At least, for now.
The couple applied for the marriage license on Nov. 7. Burton, better known as “Star,” vowed the couple would wed the next month in an inmate visiting room inside the prison, an all-male facility between Bakersfield and Fresno. She was planning to change her name to Afton Elaine Manson, according to the marriage license. She thought the union would help her to work on his case by giving her access, as his wife, to his most personal information.
But Manson never seemed keen on the idea. When Burton told Rolling Stone magazine about their wedding plans back in 2013, Manson denied it, grumbling: “That’s a bunch of garbage. You know that, man. That’s trash. We’re just playing that for public consumption.” When later asked about Manson’s remarks, Burton argued, “None of that’s true.”
After the couple obtained the marriage license last year, she seemed convinced of his commitment. “Y’all can know that it’s true,” she said. “It’s going to happen.”
Now that it hasn’t, Burton told James McGrath, a New York City photo agency editor, that she plans to get another 90-day license and follow through with it.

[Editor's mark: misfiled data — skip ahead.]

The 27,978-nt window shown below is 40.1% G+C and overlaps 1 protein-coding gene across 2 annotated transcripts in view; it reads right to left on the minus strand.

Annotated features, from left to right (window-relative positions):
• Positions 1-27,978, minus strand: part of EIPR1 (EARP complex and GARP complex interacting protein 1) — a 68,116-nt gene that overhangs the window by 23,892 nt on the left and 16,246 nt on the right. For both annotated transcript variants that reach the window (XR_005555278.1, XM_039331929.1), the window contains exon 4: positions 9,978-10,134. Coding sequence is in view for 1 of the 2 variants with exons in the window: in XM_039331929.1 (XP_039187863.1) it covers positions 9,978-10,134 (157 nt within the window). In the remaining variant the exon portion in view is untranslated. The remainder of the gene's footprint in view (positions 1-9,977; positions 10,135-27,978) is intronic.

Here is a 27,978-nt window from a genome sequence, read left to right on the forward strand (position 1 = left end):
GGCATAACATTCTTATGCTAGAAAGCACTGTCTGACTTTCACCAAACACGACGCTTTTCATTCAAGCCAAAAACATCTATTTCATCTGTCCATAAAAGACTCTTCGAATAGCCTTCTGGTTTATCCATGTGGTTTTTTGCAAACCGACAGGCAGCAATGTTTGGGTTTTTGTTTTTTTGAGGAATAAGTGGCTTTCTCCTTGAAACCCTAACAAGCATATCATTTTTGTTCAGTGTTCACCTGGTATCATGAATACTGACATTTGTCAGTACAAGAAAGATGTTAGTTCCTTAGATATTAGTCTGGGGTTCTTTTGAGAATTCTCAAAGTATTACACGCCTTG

If the couple does decide to get hitched, they could have a small ceremony at the prison. Manson can have “contact visits,” meaning no glass would separate them during their vows, according to the Los Angeles Times. They could invite a few guests. He could wear a wedding ring. However, there would be no honeymoon — he’s not permitted to have conjugal visits.
In August 1969, Manson ordered his “family” of devoted followers to invade a mansion in Benedict Canyon near Los Angeles, where director Roman Polanski and his pregnant wife, actress Sharon Tate, lived. The Manson family murdered Tate and four others. The next day, they killed a married couple, Leno and Rosemary LaBianca. The Manson clan was convicted in 1971.
Manson is now serving a life sentence in prison. He has been denied parole a dozen times. His next hearing is set for 2027. He would be 92 years old.
For nearly a decade, Burton has made it her mission to free him. An infatuated teenager, she wrote him letters, studied his case and then moved from Illinois to California to be near him. Manson later gave her the nickname “Star.”
“People can think I’m crazy,” Burton told Rolling Stone in 2013. “But they don’t know. This is what’s right for me. This is what I was born for.”